Fffuture Fffocused Art Prize
Exhibition Preview: Friday 16 June, 5.30pm
Exhibition Runs: 17 June – 16 July 2017
Artist Talk: Saturday 17 June, 2.00pm
Curator Panel Discussion with Sophie Davis, Francis McWhannell, and Balamohan Shingade: Saturday 1 July, 2.00pm
Awards Dinner: Saturday 1 July, 7.00pm (private event)
The Physics Room is pleased to announce the inaugural Fffuture Fffocused Art Prize (FFAP), aiming to inspire the nation’s artists to engage with the all-important concept of the future.
“The concept of the future is both exciting and difficult, at once packed with meaning and potential meaninglessness”, say artistic duo Riff Raff, who were commissioned by The Physics Room to organize the prize. “Any investigation into the future will contain elements of both research and speculation…we’re interested to see how artists respond to this particular set of challenges.”
The Physics Room Director, Jamie Hanton, says the FFAP offers a superb opportunity for emerging artists to exhibit in a professional gallery space, with the Supreme Award including a 6-month unpaid internship at the gallery. Given the limited funding available to the project, the prize pool will be supplemented with various items from Riff Raff’s own personal effects, including a 1997 Nissan Bluebird and 1999 Mazda Capella.
Applicants were submitted through an anonymous nomination process, and were then blind assessed by Riff Raff. “We were impressed not only by the high quality of the submissions, but also the incredible range of practices at play, spanning painting to performance and beyond”, they said.
Hanton is excited by the duo’s selections. “Despite their limited curatorial experience, Riff Raff have pulled together a combination of artists who provide rigorously unique interpretations of ideas of the future, and, in some cases, what such a future or futures might look like. I’m looking forward to working with them to present and support the work in a way that maximizes engagement for both artists and the general public.”
The judges for this year’s prize are Serene Hu, a former GP, and Roeland Simons, currently the national construction manager at McDonalds. “Art is for everyone”, says Hanton. “We thought it was important to include the voices of those who don’t come from an art background. Serene and Roeland both have a wealth of life experience that will make their final decision no less relevant and all the more interesting.”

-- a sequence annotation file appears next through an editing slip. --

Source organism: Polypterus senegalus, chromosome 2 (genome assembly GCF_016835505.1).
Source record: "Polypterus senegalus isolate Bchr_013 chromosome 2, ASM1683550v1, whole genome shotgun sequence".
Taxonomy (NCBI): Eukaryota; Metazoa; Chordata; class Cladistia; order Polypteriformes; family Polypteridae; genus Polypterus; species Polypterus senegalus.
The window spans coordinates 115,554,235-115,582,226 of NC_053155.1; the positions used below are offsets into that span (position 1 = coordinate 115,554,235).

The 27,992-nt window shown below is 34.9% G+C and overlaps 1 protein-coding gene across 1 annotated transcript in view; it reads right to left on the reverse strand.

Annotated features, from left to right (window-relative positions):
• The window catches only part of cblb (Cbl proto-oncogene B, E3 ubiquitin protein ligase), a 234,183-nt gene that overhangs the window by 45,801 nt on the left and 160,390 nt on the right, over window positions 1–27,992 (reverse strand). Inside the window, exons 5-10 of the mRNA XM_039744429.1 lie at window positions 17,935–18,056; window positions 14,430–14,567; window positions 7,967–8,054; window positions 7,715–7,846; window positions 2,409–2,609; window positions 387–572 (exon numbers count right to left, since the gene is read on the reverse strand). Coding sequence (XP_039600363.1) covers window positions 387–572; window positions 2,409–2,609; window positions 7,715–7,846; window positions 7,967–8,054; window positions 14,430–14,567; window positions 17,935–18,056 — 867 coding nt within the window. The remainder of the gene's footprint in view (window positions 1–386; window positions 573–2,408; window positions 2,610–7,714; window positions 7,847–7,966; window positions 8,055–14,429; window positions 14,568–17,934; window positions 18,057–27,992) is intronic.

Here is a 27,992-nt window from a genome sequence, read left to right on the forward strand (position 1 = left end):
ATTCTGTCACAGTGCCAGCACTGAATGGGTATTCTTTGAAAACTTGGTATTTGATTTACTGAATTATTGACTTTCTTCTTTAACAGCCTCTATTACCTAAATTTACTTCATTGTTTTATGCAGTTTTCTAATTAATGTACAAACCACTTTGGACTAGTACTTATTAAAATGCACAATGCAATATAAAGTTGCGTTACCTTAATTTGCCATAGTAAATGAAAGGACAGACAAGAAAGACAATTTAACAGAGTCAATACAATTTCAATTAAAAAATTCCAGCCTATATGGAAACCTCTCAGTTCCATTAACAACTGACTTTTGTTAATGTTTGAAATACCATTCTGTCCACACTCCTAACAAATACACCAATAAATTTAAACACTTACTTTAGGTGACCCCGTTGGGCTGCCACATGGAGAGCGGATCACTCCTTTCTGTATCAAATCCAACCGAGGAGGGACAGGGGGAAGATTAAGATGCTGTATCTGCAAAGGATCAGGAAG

The winner will be announced at an awards dinner on 1 July, following a curator panel discussion with Sophie Davis, Jamie Hanton, Francis McWhannell and Balamohan Shingade at the gallery at 2pm.
Fffuture Fffocused Art Prize Announced: Printo Moorth Inaugural Supreme Winner
Northland artist and nurse, Printo Moorth, has won the inaugural Fffuture Fffocused Art Prize (FFAP), as announced at an awards dinner at The Physics Room on Saturday 1 July.
Their work, Atapa Snana, comprises a number of circular watercolours of the sun painted on handmade paper, which Moorth believes can have a therapeutic effect on viewers.
Judges Serene Hu and Roeland Simons said they were impressed by the calibre of the work on show but came to a decision fairly quickly. Said Simons, “With my construction background, I saw the works as building blocks, and related to the building industry, and with your [Serene’s] medical background, you thought about cell structures and looking under a microscope.”
“There is a raft of things that you digest as you go into the room… microscopic levels, combinations of colours and shapes, looking at it as a satellite or universal structure… We thought, this is so simple, yet so complex.”
Moorth first started painting as a means of dealing with the rigors of volunteering in South Sudan. In response to winning, they said, “I’m very humbled … I’m just happy to have the opportunity to show my work. And all I want is for people to see my work and to feel a bit better, about themselves, and the future. I believe Balamohan, [Balamohan Shingade who spoke earlier in the day at the panel discussion], and I are kindred spirits, I, too, think the future is bright and positive.”